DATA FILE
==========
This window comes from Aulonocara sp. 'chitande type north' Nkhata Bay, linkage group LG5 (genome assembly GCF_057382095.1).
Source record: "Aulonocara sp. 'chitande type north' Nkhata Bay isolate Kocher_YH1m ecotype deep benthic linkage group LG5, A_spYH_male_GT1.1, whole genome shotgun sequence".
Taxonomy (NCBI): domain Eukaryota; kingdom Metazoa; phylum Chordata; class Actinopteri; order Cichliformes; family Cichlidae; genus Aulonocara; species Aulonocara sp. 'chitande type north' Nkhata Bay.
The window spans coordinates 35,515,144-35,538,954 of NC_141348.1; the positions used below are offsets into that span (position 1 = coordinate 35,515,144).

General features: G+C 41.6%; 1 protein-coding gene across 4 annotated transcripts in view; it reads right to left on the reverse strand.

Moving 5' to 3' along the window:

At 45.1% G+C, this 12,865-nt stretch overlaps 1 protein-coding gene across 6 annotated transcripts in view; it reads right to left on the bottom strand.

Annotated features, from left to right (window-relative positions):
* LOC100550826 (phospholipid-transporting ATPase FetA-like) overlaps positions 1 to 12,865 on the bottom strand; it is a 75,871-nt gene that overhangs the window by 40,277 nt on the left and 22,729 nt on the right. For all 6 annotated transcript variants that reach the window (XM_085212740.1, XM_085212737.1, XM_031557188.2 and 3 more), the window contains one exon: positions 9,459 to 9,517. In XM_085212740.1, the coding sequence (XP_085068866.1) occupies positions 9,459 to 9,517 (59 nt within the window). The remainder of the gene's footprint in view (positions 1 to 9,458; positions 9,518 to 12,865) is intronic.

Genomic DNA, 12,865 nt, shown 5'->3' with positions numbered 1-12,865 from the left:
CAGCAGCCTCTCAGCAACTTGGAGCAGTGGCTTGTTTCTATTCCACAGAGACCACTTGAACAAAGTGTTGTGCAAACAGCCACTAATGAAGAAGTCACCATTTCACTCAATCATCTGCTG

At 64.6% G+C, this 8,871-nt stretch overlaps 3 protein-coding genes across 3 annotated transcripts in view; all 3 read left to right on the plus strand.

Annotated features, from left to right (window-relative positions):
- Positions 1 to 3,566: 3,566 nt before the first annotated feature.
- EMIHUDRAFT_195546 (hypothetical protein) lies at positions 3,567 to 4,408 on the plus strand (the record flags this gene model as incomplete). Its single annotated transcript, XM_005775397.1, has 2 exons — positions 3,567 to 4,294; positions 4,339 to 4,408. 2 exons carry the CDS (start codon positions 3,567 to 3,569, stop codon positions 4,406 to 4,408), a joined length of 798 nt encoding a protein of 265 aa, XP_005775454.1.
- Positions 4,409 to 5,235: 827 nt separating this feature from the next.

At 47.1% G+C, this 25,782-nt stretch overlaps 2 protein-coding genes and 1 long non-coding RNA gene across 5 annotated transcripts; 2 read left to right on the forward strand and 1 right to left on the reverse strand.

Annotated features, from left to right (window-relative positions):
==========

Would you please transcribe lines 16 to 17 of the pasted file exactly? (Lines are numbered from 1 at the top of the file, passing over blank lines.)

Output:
- Positions 4,409 to 5,235: 827 nt separating this feature from the next.

At 47.1% G+C, this 25,782-nt stretch overlaps 2 protein-coding genes and 1 long non-coding RNA gene across 5 annotated transcripts; 2 read left to right on the forward strand and 1 right to left on the reverse strand.